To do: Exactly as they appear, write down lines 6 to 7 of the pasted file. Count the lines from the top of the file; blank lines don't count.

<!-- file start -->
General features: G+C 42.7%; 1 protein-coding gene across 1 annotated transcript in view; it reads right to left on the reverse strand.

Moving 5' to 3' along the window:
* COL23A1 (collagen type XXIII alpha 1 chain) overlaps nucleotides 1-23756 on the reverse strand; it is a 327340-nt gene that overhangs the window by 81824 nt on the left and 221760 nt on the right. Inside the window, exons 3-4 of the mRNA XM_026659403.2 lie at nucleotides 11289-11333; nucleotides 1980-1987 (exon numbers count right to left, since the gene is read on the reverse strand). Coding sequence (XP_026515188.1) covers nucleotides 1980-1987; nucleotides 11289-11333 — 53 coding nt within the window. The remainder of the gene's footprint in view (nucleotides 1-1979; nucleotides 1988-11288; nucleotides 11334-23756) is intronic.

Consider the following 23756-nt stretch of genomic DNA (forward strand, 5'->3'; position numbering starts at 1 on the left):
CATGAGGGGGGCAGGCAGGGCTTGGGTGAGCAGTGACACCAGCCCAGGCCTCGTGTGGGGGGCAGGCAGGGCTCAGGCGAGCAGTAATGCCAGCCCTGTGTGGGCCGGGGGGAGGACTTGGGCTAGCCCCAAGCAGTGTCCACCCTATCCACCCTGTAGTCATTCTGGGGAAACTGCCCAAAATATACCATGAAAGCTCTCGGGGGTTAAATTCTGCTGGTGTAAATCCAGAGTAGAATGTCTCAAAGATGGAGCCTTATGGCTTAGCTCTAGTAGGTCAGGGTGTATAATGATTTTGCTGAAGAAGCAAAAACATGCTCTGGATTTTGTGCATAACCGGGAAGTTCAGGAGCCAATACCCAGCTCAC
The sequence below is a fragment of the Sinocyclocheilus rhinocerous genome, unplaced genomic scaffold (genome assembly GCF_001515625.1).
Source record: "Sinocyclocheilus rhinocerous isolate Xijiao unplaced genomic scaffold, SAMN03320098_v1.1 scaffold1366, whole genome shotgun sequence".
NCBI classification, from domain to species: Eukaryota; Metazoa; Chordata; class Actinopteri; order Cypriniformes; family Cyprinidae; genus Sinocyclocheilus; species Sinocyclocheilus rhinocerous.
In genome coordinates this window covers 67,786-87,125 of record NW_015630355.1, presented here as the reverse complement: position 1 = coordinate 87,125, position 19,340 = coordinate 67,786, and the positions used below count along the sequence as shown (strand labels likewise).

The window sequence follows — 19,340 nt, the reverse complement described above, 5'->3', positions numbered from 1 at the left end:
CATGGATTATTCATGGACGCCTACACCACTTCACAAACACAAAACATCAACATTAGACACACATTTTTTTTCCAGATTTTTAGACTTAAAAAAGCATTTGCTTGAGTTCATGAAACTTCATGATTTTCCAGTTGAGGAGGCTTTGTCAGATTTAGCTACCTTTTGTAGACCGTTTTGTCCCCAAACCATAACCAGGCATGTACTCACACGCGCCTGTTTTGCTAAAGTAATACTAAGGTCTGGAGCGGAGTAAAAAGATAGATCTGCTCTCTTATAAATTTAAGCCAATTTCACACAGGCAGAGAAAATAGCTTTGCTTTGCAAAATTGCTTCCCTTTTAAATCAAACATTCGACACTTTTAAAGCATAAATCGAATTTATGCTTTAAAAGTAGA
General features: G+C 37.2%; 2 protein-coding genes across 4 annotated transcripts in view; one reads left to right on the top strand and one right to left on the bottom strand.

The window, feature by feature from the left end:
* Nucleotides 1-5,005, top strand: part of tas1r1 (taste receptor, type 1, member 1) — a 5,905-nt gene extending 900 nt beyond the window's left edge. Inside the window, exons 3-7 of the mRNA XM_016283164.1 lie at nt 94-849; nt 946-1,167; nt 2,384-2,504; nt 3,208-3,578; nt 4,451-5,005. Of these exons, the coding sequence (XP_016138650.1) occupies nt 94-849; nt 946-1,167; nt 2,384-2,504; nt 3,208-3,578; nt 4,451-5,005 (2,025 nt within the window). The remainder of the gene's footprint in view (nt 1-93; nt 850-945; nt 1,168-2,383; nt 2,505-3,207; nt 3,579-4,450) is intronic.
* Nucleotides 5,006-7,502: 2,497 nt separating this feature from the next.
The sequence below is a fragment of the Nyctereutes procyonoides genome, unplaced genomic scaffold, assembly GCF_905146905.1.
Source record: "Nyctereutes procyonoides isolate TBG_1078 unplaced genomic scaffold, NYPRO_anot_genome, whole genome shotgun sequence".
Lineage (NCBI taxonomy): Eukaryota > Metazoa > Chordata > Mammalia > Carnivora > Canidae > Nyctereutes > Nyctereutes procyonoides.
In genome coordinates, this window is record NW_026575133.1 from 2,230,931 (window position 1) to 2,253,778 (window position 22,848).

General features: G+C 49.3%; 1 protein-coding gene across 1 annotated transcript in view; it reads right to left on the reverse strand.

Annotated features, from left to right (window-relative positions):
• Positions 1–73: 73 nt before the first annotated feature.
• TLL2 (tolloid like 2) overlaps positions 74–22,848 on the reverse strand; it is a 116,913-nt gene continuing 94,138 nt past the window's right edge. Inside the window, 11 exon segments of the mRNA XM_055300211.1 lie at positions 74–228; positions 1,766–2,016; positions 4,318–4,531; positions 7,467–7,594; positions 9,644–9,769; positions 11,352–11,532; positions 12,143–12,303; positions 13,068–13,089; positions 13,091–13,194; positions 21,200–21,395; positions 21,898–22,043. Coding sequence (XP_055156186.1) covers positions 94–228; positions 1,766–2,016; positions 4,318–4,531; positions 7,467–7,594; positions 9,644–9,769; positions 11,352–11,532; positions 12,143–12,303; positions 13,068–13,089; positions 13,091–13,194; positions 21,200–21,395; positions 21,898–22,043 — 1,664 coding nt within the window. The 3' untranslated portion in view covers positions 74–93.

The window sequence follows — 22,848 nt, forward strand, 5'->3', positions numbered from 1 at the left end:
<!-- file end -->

The sequence below is a fragment of the Sinocyclocheilus rhinocerous genome, unplaced genomic scaffold (genome assembly GCF_001515625.1).
Source record: "Sinocyclocheilus rhinocerous isolate Xijiao unplaced genomic scaffold, SAMN03320098_v1.1 scaffold1366, whole genome shotgun sequence".